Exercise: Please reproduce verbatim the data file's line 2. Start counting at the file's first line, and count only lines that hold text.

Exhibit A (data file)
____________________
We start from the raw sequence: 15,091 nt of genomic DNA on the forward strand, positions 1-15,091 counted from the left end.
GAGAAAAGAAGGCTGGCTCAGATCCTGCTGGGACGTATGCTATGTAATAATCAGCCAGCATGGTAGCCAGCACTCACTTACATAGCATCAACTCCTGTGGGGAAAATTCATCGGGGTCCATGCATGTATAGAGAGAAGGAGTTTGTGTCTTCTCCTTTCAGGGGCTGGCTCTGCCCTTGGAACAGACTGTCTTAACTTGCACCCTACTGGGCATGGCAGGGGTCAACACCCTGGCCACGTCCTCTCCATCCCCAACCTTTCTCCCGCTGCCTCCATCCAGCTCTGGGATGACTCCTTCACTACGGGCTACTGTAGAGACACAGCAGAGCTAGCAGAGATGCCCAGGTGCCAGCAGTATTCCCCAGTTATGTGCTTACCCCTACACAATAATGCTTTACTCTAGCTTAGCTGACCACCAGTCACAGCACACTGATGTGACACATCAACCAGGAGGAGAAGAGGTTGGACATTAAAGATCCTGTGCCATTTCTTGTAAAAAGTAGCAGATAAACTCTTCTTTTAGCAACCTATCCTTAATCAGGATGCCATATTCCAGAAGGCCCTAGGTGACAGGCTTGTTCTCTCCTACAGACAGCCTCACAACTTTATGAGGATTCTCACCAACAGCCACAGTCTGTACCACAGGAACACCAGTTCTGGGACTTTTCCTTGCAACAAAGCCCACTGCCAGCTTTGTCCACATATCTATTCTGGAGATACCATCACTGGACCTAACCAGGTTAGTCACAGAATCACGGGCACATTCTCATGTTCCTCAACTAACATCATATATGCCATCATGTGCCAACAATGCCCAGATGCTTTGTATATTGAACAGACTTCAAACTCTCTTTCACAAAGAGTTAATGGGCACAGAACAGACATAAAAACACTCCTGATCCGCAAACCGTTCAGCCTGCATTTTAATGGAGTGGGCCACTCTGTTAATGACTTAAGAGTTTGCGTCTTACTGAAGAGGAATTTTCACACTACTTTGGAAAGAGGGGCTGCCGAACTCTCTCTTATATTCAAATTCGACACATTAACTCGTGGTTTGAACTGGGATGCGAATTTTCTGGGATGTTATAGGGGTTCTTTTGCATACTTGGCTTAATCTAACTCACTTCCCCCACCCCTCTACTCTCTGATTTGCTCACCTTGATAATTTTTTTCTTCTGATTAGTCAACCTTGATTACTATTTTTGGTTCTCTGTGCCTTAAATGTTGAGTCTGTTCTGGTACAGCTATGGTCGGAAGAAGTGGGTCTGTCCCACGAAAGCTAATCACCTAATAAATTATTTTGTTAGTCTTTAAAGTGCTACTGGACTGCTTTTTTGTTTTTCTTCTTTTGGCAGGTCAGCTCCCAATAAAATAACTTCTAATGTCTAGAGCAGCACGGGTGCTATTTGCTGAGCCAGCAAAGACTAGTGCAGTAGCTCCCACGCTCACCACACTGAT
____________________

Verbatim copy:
GAGAAAAGAAGGCTGGCTCAGATCCTGCTGGGACGTATGCTATGTAATAATCAGCCAGCATGGTAGCCAGCACTCACTTACATAGCATCAACTCCTGTGGGGAAAATTCATCGGGGTCCATGCATGTATAGAGAGAAGGAGTTTGTGTCTTCTCCTTTCAGGGGCTGGCTCTGCCCTTGGAACAGACTGTCTTAACTTGCACCCTACTGGGCATGGCAGGGGTCAACACCCTGGCCACGTCCTCTCCATCCCCAACCTTTCTCCCGCTGCCTCCATCCAGCTCTGGGATGACTCCTTCACTACGGGCTACTGTAGAGACACAGCAGAGCTAGCAGAGATGCCCAGGTGCCAGCAGTATTCCCCAGTTATGTGCTTACCCCTACACAATAATGCTTTACTCTAGCTTAGCTGACCACCAGTCACAGCACACTGATGTGACACATCAACCAGGAGGAGAAGAGGTTGGACATTAAAGATCCTGTGCCATTTCTTGTAAAAAGTAGCAGATAAACTCTTCTTTTAGCAACCTATCCTTAATCAGGATGCCATATTCCAGAAGGCCCTAGGTGACAGGCTTGTTCTCTCCTACAGACAGCCTCACAACTTTATGAGGATTCTCACCAACAGCCACAGTCTGTACCACAGGAACACCAGTTCTGGGACTTTTCCTTGCAACAAAGCCCACTGCCAGCTTTGTCCACATATCTATTCTGGAGATACCATCACTGGACCTAACCAGGTTAGTCACAGAATCACGGGCACATTCTCATGTTCCTCAACTAACATCATATATGCCATCATGTGCCAACAATGCCCAGATGCTTTGTATATTGAACAGACTTCAAACTCTCTTTCACAAAGAGTTAATGGGCACAGAACAGACATAAAAACACTCCTGATCCGCAAACCGTTCAGCCTGCATTTTAATGGAGTGGGCCACTCTGTTAATGACTTAAGAGTTTGCGTCTTACTGAAGAGGAATTTTCACACTACTTTGGAAAGAGGGGCTGCCGAACTCTCTCTTATATTCAAATTCGACACATTAACTCGTGGTTTGAACTGGGATGCGAATTTTCTGGGATGTTATAGGGGTTCTTTTGCATACTTGGCTTAATCTAACTCACTTCCCCCACCCCTCTACTCTCTGATTTGCTCACCTTGATAATTTTTTTCTTCTGATTAGTCAACCTTGATTACTATTTTTGGTTCTCTGTGCCTTAAATGTTGAGTCTGTTCTGGTACAGCTATGGTCGGAAGAAGTGGGTCTGTCCCACGAAAGCTAATCACCTAATAAATTATTTTGTTAGTCTTTAAAGTGCTACTGGACTGCTTTTTTGTTTTTCTTCTTTTGGCAGGTCAGCTCCCAATAAAATAACTTCTAATGTCTAGAGCAGCACGGGTGCTATTTGCTGAGCCAGCAAAGACTAGTGCAGTAGCTCCCACGCTCACCACACTGAT